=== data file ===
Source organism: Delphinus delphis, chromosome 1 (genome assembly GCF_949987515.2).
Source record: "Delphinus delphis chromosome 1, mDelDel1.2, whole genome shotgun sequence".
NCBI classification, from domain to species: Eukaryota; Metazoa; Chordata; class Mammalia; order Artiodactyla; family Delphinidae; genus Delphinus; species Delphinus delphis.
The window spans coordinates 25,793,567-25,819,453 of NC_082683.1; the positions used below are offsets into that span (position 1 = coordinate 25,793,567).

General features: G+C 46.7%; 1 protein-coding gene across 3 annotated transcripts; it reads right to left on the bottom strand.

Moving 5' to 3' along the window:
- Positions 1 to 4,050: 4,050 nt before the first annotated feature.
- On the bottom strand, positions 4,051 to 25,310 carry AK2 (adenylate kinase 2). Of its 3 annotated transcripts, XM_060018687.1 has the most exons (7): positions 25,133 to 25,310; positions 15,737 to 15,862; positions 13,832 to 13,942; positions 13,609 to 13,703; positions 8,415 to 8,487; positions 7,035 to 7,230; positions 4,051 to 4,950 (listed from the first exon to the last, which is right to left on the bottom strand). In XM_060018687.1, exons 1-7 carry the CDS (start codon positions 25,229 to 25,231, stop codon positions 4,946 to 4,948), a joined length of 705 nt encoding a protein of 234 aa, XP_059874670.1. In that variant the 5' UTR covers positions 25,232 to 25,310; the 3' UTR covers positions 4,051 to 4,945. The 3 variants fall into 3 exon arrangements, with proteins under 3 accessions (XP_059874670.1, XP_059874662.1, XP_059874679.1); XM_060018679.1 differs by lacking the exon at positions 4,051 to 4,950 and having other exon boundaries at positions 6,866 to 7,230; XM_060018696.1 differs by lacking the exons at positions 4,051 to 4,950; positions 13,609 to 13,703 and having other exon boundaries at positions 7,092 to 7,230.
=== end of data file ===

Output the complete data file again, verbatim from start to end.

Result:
Source organism: Delphinus delphis, chromosome 1 (genome assembly GCF_949987515.2).
Source record: "Delphinus delphis chromosome 1, mDelDel1.2, whole genome shotgun sequence".
NCBI classification, from domain to species: Eukaryota; Metazoa; Chordata; class Mammalia; order Artiodactyla; family Delphinidae; genus Delphinus; species Delphinus delphis.
The window spans coordinates 25,793,567-25,819,453 of NC_082683.1; the positions used below are offsets into that span (position 1 = coordinate 25,793,567).

General features: G+C 46.7%; 1 protein-coding gene across 3 annotated transcripts; it reads right to left on the bottom strand.

Moving 5' to 3' along the window:
- Positions 1 to 4,050: 4,050 nt before the first annotated feature.
- On the bottom strand, positions 4,051 to 25,310 carry AK2 (adenylate kinase 2). Of its 3 annotated transcripts, XM_060018687.1 has the most exons (7): positions 25,133 to 25,310; positions 15,737 to 15,862; positions 13,832 to 13,942; positions 13,609 to 13,703; positions 8,415 to 8,487; positions 7,035 to 7,230; positions 4,051 to 4,950 (listed from the first exon to the last, which is right to left on the bottom strand). In XM_060018687.1, exons 1-7 carry the CDS (start codon positions 25,229 to 25,231, stop codon positions 4,946 to 4,948), a joined length of 705 nt encoding a protein of 234 aa, XP_059874670.1. In that variant the 5' UTR covers positions 25,232 to 25,310; the 3' UTR covers positions 4,051 to 4,945. The 3 variants fall into 3 exon arrangements, with proteins under 3 accessions (XP_059874670.1, XP_059874662.1, XP_059874679.1); XM_060018679.1 differs by lacking the exon at positions 4,051 to 4,950 and having other exon boundaries at positions 6,866 to 7,230; XM_060018696.1 differs by lacking the exons at positions 4,051 to 4,950; positions 13,609 to 13,703 and having other exon boundaries at positions 7,092 to 7,230.